Saturday, February 27, 2010

Massive Ice Collision Threatens Penguins

Massive Ice Collision Poses Problems for Penguins

Updated: 1 day 3 hours ago
Joseph Schuman Senior Correspondent

(Feb. 26) -- An ice shelf twice the size of Greater Los Angeles was sheared off the coast of Antarctica after a 60-mile-long iceberg plowed into it earlier this month, endangering a key breeding area for a famous colony of emperor penguins.

A 965-square-mile tongue of the Mertz Glacier in Australia's Antarctic territory was struck by the berg known as B-9B on Feb. 12 or Feb. 13, breaking off a floating ice island that's more than 1,300 feet thick, according to an Australian-French team of scientists. They have been studying the coastal basin area with satellite photos and a sensor array strung across the sea, and announced the collision today.
Emperor Penguins
Scientists say a huge ice shelf that broke off Antarctica earlier this month could have serious consequences for the area's colony of emperor penguins.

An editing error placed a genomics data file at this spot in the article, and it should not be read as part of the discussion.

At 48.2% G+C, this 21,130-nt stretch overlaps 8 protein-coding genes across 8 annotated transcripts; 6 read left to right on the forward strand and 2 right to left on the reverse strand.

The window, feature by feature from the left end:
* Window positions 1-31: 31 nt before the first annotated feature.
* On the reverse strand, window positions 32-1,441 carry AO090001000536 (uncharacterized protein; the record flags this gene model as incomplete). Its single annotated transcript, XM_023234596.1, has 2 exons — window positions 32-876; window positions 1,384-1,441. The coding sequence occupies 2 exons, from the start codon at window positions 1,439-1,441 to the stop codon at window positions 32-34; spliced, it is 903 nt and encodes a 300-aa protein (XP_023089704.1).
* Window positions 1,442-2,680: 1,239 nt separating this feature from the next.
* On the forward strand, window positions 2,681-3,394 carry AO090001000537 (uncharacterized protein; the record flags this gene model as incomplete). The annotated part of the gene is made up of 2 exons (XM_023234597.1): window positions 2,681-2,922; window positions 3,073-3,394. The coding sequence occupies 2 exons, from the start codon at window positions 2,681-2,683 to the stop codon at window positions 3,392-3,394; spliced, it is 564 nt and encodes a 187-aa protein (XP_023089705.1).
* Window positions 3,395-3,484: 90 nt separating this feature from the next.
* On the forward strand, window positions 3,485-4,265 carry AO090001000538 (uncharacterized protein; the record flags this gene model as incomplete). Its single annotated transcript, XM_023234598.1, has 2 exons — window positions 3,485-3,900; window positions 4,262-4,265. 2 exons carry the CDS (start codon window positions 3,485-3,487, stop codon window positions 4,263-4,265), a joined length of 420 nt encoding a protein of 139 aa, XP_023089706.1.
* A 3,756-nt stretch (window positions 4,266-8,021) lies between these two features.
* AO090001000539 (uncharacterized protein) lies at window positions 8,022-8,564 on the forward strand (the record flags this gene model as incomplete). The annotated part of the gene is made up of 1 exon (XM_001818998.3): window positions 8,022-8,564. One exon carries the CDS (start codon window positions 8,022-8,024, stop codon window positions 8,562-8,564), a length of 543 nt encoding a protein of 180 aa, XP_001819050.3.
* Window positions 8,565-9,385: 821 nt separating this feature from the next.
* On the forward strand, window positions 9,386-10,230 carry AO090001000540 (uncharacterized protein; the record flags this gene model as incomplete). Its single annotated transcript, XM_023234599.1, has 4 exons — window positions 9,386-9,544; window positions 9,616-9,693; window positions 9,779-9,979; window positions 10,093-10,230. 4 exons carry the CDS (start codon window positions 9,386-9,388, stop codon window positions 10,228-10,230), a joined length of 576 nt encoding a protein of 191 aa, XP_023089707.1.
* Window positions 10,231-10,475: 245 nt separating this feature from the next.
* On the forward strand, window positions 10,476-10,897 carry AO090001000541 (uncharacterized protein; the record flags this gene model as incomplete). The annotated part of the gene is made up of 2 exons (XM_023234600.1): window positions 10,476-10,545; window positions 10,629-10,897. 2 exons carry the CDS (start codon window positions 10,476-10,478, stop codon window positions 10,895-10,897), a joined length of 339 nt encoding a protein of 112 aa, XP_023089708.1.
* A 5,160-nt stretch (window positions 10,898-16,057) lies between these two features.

That section of the glacier was already considered a "loose tooth" after rifts appeared amid a warming climate in the 1990s, according to the Antarctic Climate and Ecosystems Cooperative Research Center in Hobart, Australia.

But it was still protecting the Mertz Glacier polynya, a body of water with a high food concentration for a diverse assortment of birds and marine mammals -- in particular, the emperor penguins that breed there and gained fame as the subjects of the Luc Jacquet film "March of the Penguins."

With most of the glacier moving away, that water will be exposed to strong offshore winds that promote the formation of sea ice, affecting the amount of salt in the water. The "drastic oceanographic changes" expected to take place could have "large consequences" for the penguins, the scientists reported.

The future movement of what are now two giant icebergs could also affect local ocean circulation and alter oxygen levels in a much broader area of water.

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